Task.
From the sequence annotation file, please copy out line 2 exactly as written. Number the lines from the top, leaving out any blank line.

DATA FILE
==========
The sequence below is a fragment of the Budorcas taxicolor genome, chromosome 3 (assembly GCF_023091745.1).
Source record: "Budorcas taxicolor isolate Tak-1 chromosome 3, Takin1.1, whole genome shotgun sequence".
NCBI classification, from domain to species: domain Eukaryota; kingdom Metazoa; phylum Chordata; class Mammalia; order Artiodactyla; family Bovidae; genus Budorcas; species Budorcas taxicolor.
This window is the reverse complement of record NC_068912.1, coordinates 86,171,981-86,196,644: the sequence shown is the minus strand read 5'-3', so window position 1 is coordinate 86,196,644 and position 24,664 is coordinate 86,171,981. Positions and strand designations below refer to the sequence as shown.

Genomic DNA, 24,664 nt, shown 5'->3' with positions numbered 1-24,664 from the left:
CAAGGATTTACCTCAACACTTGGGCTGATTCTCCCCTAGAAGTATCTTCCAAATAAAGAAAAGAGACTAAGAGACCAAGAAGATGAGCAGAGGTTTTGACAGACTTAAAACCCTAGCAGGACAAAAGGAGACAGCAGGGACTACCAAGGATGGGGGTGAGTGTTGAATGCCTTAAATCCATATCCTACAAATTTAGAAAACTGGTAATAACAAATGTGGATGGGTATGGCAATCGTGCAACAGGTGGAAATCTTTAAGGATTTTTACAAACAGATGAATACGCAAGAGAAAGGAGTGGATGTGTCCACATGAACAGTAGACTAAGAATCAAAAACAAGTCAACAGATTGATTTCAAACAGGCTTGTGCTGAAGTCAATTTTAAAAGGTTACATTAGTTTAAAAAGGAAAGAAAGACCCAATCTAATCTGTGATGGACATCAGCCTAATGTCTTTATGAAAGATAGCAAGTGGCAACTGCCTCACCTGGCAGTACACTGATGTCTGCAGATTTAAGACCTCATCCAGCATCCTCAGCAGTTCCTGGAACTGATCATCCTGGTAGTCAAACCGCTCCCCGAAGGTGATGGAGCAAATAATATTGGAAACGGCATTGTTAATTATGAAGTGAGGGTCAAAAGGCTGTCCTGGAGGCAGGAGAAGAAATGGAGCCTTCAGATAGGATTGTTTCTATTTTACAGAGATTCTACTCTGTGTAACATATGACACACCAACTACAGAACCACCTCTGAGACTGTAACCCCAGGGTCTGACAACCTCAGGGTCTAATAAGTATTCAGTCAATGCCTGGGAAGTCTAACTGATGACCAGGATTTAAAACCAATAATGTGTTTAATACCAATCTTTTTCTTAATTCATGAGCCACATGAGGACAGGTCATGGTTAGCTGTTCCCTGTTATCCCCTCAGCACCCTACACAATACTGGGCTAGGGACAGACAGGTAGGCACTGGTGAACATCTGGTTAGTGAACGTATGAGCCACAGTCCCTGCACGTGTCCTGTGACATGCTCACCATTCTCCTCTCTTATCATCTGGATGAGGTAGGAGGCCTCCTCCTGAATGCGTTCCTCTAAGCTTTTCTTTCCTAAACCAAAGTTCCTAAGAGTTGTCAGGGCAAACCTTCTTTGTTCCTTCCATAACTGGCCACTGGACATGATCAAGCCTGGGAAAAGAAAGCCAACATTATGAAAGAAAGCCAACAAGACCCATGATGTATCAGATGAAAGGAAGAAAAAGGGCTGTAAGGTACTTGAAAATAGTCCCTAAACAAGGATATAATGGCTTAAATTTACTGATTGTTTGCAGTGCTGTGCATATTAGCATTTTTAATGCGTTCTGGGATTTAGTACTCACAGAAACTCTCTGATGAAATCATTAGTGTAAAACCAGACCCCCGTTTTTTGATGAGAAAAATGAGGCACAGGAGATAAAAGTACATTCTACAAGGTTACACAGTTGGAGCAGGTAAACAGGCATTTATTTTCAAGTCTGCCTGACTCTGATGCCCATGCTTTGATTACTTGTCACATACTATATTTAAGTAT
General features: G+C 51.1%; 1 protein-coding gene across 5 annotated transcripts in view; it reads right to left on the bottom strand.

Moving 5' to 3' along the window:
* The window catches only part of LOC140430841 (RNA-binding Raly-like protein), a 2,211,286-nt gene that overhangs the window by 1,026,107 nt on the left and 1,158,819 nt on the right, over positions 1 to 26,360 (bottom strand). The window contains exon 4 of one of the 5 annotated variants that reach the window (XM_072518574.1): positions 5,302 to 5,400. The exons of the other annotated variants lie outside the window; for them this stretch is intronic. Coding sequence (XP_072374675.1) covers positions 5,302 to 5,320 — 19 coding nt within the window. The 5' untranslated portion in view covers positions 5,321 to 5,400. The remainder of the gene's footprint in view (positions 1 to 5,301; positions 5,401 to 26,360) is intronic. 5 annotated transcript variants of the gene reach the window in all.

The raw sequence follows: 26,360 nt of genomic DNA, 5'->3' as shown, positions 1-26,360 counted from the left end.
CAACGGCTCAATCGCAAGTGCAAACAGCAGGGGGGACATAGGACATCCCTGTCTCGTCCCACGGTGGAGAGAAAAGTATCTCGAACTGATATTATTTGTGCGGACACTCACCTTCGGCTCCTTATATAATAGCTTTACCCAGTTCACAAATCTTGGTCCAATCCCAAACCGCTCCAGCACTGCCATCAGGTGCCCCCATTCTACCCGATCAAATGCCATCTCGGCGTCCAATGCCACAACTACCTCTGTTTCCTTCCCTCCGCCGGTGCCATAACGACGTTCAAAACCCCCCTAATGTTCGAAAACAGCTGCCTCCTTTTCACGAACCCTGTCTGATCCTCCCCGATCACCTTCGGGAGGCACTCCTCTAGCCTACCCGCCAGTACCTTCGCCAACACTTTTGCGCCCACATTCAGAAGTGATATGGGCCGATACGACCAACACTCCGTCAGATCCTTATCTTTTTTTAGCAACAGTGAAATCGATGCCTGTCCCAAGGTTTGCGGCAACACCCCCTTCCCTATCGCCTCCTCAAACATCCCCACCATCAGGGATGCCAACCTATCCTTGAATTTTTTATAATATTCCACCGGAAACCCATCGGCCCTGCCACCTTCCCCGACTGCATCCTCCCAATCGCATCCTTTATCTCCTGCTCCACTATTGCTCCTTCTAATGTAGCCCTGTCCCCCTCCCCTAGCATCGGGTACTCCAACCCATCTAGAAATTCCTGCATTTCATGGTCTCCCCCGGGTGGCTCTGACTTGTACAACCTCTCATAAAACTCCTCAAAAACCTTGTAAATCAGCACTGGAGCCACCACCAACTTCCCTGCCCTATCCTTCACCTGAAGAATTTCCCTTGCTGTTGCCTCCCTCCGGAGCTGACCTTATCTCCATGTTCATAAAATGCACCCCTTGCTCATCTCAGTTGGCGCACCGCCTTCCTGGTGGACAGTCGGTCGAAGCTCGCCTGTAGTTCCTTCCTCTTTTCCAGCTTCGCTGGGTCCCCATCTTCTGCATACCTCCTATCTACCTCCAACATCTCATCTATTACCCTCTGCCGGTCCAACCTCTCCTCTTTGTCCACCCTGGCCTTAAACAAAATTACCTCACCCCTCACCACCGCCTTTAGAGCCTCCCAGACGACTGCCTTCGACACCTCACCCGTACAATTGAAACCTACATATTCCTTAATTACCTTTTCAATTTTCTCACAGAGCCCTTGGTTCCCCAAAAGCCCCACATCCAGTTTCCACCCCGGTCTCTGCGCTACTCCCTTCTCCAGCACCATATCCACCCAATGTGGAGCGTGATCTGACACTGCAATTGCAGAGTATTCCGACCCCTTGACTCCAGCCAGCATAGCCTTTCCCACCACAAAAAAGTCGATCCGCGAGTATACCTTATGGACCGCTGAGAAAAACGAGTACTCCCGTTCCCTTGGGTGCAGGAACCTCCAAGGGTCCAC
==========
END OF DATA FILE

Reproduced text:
Source record: "Budorcas taxicolor isolate Tak-1 chromosome 3, Takin1.1, whole genome shotgun sequence".